but that is inequity in the workplace, and we are talking about education. I will look at the articles, probably should have already [...] Maybe you could summarize your points in an answer? The answer above says nothing except why people don't want to talk about it. (Whatever it is.)

Well, the question with the equity tag is about preparation for entry into industry i.e., how to respond to that sort of attitude towards those of different gender/color of skin/etc. Further, the same sorts of things happen in college, or education - there are unfortunately professors out there who do not have the best attitude and to which the same points apply above. But yes, please do read the articles and the experiences of those in industry and education - there is plenty of bias and unfairness out there =)

As for the matter BenI. is talking about - he is saying that the issue of whether or not there is actually bias could divide this community very deeply and it is probably something that we shouldn't argue over too much. The point is that the questions are on-topic and the tag exists to provide a categorization to those questions.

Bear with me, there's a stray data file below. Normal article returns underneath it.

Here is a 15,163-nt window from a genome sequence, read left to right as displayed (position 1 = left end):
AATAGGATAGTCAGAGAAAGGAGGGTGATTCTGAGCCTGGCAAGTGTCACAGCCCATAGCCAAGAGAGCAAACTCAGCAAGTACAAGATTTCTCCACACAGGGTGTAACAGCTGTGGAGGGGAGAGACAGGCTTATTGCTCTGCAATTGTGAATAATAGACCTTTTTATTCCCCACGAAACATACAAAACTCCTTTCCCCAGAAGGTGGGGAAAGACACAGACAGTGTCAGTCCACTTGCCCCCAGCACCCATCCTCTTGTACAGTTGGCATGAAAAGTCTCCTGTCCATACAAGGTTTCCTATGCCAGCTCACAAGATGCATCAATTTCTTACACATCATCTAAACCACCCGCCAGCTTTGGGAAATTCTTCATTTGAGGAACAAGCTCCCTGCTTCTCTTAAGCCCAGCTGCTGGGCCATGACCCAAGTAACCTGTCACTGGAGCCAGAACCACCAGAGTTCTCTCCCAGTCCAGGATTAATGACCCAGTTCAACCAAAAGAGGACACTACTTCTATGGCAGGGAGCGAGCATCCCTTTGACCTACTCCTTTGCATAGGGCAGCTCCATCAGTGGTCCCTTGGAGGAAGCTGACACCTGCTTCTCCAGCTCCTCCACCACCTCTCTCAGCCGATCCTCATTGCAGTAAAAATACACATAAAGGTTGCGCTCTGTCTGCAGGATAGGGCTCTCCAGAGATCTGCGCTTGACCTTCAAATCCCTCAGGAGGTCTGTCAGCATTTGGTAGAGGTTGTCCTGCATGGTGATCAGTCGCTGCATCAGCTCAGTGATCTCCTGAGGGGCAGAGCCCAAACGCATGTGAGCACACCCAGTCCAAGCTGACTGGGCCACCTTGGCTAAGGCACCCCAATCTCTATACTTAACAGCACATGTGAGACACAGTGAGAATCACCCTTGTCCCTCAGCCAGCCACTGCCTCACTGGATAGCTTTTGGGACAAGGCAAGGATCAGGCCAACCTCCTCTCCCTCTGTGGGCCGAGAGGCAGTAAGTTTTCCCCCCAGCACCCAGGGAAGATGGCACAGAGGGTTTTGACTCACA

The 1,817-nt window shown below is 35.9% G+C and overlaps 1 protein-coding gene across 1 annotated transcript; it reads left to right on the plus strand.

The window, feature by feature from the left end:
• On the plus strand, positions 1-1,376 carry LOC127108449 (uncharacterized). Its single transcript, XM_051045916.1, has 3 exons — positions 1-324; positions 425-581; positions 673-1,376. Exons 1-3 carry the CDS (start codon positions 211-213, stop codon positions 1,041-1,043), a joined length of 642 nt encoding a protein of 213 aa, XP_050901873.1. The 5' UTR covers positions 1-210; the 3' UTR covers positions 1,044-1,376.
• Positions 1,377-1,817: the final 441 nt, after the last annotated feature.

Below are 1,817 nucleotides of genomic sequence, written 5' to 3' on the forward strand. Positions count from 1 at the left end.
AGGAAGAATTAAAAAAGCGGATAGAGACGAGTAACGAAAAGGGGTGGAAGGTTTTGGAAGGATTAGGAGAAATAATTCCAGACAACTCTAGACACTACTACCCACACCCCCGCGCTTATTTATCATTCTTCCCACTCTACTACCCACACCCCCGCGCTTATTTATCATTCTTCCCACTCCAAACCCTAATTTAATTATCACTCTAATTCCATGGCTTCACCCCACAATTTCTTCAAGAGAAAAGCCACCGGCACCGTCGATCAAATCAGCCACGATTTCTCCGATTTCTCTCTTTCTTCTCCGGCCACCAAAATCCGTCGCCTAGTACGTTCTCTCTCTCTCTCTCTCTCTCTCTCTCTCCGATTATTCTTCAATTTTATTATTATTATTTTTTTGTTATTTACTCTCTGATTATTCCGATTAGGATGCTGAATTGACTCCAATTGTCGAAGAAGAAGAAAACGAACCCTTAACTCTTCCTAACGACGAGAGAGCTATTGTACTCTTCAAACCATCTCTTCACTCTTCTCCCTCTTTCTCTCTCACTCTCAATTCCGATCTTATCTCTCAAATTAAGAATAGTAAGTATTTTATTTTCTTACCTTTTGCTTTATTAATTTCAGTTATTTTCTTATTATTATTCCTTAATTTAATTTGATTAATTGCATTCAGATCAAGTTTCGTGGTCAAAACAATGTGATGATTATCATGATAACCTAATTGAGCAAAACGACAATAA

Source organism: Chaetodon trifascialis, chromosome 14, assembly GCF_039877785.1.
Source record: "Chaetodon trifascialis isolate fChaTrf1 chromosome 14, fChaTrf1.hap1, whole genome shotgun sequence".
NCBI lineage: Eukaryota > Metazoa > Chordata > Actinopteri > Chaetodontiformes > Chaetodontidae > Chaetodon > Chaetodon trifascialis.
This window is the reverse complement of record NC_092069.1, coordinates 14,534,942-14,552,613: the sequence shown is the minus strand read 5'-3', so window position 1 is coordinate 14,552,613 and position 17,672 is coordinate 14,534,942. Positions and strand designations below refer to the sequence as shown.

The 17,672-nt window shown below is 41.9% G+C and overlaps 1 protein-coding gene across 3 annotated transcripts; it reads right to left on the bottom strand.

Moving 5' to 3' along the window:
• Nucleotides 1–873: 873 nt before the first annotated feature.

I hope this helps!

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  • $\begingroup$ Looks like I made another "colorful metaphor", perhaps you could elide that from where you quoted me? Anyway, the tag is apparently about biases against our students, possibly in the future rather than actual inequity of the learning process in the present. I think it would be helpful if someone would correct the description. Thank you for your reply. $\endgroup$ – user737 Jul 2 '17 at 2:00
  • $\begingroup$ @nocomprende, nope, it's also about biases against students in the learning process in the present - it's about biases against students period. Also, what do you mean by "colorful metaphor"? $\endgroup$ – heather Jul 2 '17 at 14:11
  • $\begingroup$ Ok. To me, a 'bias' is something a person has, and so we reprimand and then dismiss the person if they don't change. 'Inequity' is systematic, and requires changing a system, not a person. "Colorful metaphor" is from Star Trek The Voyage Home. My comment included a joke in poor taste, which of course I did not mean literally. $\endgroup$ – user737 Jul 2 '17 at 16:34
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    $\begingroup$ @nocomprende I removed the section of the comment I think you were referencing; I apologize for not removing it when I copy-pasted over your comments; I didn't notice it. But yes, there is a general bias in industry and education (or, as you say, inequity). $\endgroup$ – heather Jul 2 '17 at 16:37